Few would call Wim Wenders, the auteur behind Paris, Texas, Wings of Desire, The Buena Vista Social Club, and last year’s documentary Pina, a “commercial” director. Yet he has, now and again, put in time as a director of commercials — advertisements, that is, for beer, food, and cameras. His personal hymn to Leica’s craftsmanship aside (“As a boy,” he narrates, “I looked at my father’s Leica like a sacred object”), these spots don’t immediately betray the identity of the man at the helm. Even if you’ve seen many of Wenders’ feature films, you might not guess that he made these commercials if you just happened upon them; you would, though, feel their difference in sensibility from the ads surrounding them. The Stella Artois clip above includes several attention-drawing television tropes like a picturesque European coast, fast cars and motorcycles, vintage musical instruments, alcohol, and femininity, but it approaches them in a nonstandard way — one that, consequentially, actually stands a chance of drawing your attention.
“There’s a certain amount of objects that men like a lot,” says Wenders in a short documentary on the making of the commercial, “and they like them so much that they give them their girlfriends’ names.” We see first a motorcycle named Sophie, then a convertible named Victoria, then a guitar named Valerie, then a beer — Stella. We never see any actual women, or, for that matter, any men; just places and things. Wenders imbues the sequence with humanity through the camera’s gaze, and the behind-the-scenes footage shows it as no easy task, requiring take after precisely lit take shot with cameras mounted on elaborate mechanical arms that look more expensive than the treasured objects themselves. (It also requires the director to issue instructions in no fewer than three languages, though I understand that as business as usual on a Wenders set.) For an entirely different perspective on beer, watch his spot for Carling that involves bicycling over a waterfall. For a more epic take on the relationship between mankind and machinery, watch what he put together for food conglomerate Barilla’s 125th anniversary.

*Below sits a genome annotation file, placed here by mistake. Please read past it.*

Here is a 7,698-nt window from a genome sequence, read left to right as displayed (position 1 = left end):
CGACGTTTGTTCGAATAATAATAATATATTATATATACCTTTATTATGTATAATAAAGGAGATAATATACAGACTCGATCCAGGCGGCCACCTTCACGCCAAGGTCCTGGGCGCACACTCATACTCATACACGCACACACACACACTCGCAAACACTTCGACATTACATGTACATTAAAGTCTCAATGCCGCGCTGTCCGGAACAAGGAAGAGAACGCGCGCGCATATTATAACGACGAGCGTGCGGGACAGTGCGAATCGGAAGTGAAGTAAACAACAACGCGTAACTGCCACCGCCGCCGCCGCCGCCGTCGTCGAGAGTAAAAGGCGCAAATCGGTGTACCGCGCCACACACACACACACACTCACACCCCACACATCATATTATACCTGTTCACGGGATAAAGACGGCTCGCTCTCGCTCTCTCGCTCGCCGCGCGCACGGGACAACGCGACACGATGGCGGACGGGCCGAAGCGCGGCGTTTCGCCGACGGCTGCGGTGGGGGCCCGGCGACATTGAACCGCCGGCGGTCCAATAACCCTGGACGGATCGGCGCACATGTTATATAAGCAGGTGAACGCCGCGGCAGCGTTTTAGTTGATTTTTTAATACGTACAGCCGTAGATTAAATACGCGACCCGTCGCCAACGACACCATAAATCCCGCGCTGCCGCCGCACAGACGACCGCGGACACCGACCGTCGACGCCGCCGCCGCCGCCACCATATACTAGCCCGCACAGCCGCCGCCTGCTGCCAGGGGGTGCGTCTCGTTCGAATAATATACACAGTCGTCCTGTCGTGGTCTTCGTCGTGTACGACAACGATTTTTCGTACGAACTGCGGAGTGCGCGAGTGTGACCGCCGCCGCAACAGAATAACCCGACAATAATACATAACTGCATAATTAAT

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Colin Marshall hosts and produces Notebook on Cities and Culture. Follow him on Twitter at @colinmarshall.
What an arty prostitute. A perfect example of the emptiness of contemporary culture when this man is passed off as an artist.
what a hypocrite. Many of his films directly attack advertising. In his film “Alice in the cities,” the main character, Phillip Winter, actually smashes a television because of the commercials.